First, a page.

Complacency is a dangerous disposition.  The women at Princeton today — and George Washington and Georgetown and Duke and Harvard and elsewhere — are on those campuses because prior generations of women fought for their right to be there.  But real equality can never be taken for granted.  Going along with the ‘revolution is over’ mindset is the surest way to keep women on the sidelines, out of the most powerful offices, and, therefore, bystanders to the decisions that only powerful people get to make.

“March Madness” is fast upon us, a hyper-male moment in which millions of people spend untold hours cheering for a few guys at center court.  Sure, the women’s tournament is going on — quick, does anyone know who’s in the women’s Elite 8?  Gotcha! (Hint: the only Hoyas still standing are the women of Georgetown!!) (Update: Georgetown lost.)

Geraldine Ferraro’s greatest achievement came at a time when women were still striving to reach the top of their game, when we believed that barriers were worth breaking, when we aspired to achieve the ultimate symbols of true equality — election to the highest offices in the land.  The barriers remain, but the quest must continue.

The current generation of women leaders have a serious responsibility to consider ways in which we must inspire, incite and encourage the rising generations to take up the cause of women’s equality in the most important places for leadership in this society:  the top jobs — the presidents, the CEOs, the board chairs, the members of Congress and the Senate, the Cabinet, the governors, the president and vice president of this nation.  That’s where the power resides.  Not back in the kitchen making the coffee, not in the secretary’s office writing the minutes, not in the library pulling the stats for the boss’s powerpoint.  Sitting back and letting Jack be the SGA president, good heavens, that’s all I could say after reading the Princeton report.  Geez, haven’t we learned anything all these years later?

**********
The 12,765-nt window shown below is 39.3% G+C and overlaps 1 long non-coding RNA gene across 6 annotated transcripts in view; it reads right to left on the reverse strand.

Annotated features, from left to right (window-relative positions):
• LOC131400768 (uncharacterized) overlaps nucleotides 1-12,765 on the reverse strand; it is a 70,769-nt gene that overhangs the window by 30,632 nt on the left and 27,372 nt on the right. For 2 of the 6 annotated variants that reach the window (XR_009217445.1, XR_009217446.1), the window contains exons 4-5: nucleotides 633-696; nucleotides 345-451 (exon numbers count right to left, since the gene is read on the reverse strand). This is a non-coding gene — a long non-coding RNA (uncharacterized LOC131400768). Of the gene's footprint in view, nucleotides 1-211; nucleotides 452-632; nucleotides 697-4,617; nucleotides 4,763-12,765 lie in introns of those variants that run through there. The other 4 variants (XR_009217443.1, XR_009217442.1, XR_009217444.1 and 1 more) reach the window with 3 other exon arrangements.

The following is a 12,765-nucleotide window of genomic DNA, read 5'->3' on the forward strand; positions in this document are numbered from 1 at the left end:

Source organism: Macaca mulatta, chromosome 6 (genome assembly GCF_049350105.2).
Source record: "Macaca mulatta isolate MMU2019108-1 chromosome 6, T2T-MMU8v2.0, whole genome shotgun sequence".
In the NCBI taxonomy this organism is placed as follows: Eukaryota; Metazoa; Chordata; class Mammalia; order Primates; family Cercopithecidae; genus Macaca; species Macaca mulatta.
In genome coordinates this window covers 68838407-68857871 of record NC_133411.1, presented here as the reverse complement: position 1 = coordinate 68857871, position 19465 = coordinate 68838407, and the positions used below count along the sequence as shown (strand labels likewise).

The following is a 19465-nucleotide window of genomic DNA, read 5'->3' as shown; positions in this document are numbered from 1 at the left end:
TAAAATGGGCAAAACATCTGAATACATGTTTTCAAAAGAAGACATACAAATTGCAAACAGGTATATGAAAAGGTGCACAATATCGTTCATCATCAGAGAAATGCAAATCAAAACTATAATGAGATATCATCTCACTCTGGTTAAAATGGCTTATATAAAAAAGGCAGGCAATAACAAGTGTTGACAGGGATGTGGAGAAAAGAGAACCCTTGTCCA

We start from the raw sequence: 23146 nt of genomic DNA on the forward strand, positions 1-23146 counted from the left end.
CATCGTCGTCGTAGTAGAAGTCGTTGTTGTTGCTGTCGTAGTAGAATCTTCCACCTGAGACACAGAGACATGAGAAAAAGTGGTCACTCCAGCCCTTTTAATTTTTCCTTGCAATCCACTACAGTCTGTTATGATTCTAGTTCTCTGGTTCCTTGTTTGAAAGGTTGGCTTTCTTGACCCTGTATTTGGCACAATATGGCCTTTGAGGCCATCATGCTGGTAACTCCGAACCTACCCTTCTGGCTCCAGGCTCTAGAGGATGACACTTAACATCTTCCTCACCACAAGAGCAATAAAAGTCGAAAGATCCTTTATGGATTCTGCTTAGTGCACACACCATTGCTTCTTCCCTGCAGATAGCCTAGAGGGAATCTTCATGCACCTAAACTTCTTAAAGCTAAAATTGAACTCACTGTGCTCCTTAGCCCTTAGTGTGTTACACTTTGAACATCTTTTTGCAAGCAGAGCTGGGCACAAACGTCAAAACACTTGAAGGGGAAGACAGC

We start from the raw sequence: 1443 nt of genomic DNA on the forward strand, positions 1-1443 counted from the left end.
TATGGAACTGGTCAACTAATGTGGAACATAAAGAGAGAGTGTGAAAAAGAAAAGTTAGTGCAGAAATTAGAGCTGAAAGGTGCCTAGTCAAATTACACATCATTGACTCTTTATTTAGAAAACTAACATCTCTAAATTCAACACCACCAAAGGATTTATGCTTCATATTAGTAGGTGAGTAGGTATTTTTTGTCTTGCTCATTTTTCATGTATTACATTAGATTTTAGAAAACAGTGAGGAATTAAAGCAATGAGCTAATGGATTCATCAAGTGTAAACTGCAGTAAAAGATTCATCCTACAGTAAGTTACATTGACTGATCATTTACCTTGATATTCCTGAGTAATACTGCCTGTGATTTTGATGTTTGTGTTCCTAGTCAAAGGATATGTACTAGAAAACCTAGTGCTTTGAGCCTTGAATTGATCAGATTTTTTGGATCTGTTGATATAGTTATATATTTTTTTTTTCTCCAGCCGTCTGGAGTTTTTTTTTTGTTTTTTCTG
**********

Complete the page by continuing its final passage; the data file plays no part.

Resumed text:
Geraldine Ferraro still matters, intensely so in this age of confusion for too many young women of great potential.

By the way, Trinity and other women’s colleges find even more affirmation of our necessity and worth when we read reports like the one from Princeton.  A reporter is working on a story about why so many powerful women leaders — Nancy Pelosi, Kathleen Sebelius, Cathleen Black, Maggie Williams, Susan Burk, Jane McAuliffe, many others — graduated from such a relatively small college.  Well, the answer is clear:  the women of Trinity would NEVER let Jack do it!  Women’s colleges continue to be the most powerful places possible for the promotion of women’s leadership and success.

Geraldine Ferraro was a graduate of Marymount Manhattan College in the days when it was a women’s college.  She was a member of an amazing roster of women achievers who graduated from these institutions.  Let’s pay tribute to her legacy by redoubling our efforts to inspire, incite and inflame the minds of future women leaders to aim for the highest possible goals.  Why stop at the nomination for vice president?  Think higher!

Update:  just today there is a semi-humorous piece in the Chronicle of Higher Education about how older male faculty members ignore young female faculty in university departments.  Click here to read the article.

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2 Responses to Why She Still Matters

  1. Cathy says:

    Great Blog. I too am noticing my agitation as I carefully craft my voice in leadership groups with men. It is wearying. This was an effective antidote.

  2. Anonymous says:

    Excellent blog post.

    I saw this lecture during a business class and I thought you might find it of interest.

    http://www.ted.com/talks/sheryl_sandberg_why_we_have_too_few_women_leaders.html

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Patricia A. McGuire, President, Trinity, 125 Michigan Ave. NE, Washington, DC 20017
Phone: 202.884.9050   Email: president@trinitydc.edu